Friday, March 09, 2007
Feast of Gregory of Nyssa
Almighty God, you have revealed to your Church you eternal Being of glorious majesty and perfect love as one God in Trinity of Persons: Give us grace that, like your bishop Gregory of Nyssa, we may continue steadfast in the confession of this faith, and constant in our worship of you, Father, Son, and Holy Spirit; for you live and reign for ever and ever. Amen.
The lawyer Basil and his wife Emmelia of Cappadocia, had one heck of a family. They produced a daughter who started one of the first monastic orders, and two of their sons became bishops. Three canonized saints out of ten kids: five boys and five girls.
Gregory was overshadowed by the older kids, including Naucratius, the darling of the family. I imagine a typical conversation:
Basil and Naucratius: "Mom, tell Gregory to quit following us!"
Gregory: "I am not following them! I'm just walking in the same direction. Basil's lying, mom!"
Emmelia: Gregory, leave the boys alone. Go play with Macrina."
Gregory: "But she has cooties, mom!"
Emmelia: "No she doesn't; she's a saint compared to you three. Now go help Macrina feed the poor."
Gregory became a rhetorician like his father while Basil became Bishop of Caesarea. Gregory was happy to spend his time in contemplation and writing, but Basil had other plans for his brother. He named Gregory Bishop of Nyssa, a small, no-where town ten miles from Caesarea. Gregory had no desire to be a bishop; he didn't like being around people, he hated giving orders, and he only became bishop because Basil forced him to. Gregory, a man who experienced a lot of misery, later said that the day of his consecration was the most miserable in his entire life. Gregory was tactless, had no concept of money, and had no idea of human behavior. Three years into his episcopacy he was falsely accused of embezzling church funds and went into hiding. He returned to his See upon the death of the Emperor Valens, an Arian. As much as he resented his brother Basil, he was shocked by his death and he suffered another blow a few months later when he learned that his sister Macrina was dying. He hurried to her convent in Annesi and spent two days talking with her about death, the soul, and resurrection. She died in his arms. He wrote a wonderful description of her last days in his Vita S. Macrinae. While he was grieved and shocked by the deaths of his brother and sister, he was no longer under their shadows, and this seemed to allow him the freedom to grow as a theologian and writer. He produced his greatest works in the period after the year 379. He defended the Trinity, he defended the Nicene faith, he was a mystic, and, at the Second Ecumenical Council at Constantinople, he was honored as a Pillar of the Church. He and his brother Basil and their friend Gregory of Nazianzus are known as the Cappadocian Fathers.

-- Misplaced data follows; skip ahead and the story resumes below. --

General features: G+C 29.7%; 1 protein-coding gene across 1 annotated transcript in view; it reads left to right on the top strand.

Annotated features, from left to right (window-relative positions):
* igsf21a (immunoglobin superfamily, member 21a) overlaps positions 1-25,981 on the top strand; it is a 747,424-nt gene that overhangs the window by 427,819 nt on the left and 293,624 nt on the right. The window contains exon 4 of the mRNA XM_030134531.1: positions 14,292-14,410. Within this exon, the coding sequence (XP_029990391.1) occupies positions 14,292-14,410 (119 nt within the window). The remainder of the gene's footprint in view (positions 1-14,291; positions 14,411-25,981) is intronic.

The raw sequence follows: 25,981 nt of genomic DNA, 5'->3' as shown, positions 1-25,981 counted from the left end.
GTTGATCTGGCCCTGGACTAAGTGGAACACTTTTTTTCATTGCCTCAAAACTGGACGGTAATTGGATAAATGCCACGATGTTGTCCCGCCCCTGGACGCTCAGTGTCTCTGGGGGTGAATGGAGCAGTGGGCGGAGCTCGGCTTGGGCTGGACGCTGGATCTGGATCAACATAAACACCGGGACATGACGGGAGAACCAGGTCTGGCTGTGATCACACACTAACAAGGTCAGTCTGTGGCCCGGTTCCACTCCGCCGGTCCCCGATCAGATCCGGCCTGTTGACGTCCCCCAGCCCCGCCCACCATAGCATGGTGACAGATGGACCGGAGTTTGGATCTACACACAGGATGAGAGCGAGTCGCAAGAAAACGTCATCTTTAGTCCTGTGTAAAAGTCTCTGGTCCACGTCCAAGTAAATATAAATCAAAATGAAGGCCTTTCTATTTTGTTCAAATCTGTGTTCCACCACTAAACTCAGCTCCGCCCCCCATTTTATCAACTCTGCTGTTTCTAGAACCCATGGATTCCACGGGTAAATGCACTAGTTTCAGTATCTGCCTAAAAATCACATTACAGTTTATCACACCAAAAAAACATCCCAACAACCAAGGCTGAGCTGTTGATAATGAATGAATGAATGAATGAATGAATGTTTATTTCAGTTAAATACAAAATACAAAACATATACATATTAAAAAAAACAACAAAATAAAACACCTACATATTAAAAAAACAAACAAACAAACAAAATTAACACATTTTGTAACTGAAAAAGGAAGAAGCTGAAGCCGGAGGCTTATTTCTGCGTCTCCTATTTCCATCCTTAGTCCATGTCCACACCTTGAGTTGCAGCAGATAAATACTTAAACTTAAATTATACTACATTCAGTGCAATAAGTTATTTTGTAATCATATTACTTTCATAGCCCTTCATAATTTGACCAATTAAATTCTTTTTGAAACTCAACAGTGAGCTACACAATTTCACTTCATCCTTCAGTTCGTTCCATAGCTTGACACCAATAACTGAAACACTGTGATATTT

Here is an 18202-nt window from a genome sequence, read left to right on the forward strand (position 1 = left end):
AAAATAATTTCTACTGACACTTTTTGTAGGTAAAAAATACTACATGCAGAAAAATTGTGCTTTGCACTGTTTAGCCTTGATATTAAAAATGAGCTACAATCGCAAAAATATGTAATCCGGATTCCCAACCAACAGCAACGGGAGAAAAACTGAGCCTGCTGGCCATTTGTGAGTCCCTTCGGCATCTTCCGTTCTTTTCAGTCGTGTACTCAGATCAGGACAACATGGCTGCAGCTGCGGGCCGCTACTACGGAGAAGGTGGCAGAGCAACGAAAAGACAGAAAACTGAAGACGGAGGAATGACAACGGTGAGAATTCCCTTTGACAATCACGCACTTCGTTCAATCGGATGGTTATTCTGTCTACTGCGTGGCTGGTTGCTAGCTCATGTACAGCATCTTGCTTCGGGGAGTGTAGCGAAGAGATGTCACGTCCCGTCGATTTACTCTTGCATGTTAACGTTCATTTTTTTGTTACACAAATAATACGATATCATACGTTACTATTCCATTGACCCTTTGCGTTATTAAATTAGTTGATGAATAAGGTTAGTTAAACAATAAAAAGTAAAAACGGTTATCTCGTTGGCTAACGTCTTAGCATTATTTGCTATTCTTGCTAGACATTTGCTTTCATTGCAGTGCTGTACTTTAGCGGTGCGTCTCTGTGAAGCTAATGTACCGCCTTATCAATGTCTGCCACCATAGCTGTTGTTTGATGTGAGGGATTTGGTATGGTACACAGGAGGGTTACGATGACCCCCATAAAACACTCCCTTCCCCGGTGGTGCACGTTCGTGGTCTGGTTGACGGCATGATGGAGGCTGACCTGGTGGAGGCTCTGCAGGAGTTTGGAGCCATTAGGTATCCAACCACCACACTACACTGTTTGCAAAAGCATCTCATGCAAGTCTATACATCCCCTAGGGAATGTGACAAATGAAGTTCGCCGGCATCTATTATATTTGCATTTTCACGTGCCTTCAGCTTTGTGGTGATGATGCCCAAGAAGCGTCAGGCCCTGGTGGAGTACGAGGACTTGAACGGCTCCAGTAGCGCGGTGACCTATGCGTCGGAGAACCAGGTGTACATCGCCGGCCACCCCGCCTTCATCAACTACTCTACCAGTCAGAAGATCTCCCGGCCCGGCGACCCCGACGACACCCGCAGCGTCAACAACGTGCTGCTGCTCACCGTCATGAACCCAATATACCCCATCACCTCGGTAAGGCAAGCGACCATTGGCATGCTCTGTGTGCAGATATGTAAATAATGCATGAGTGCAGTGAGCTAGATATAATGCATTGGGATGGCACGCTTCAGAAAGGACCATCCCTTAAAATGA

I See You!
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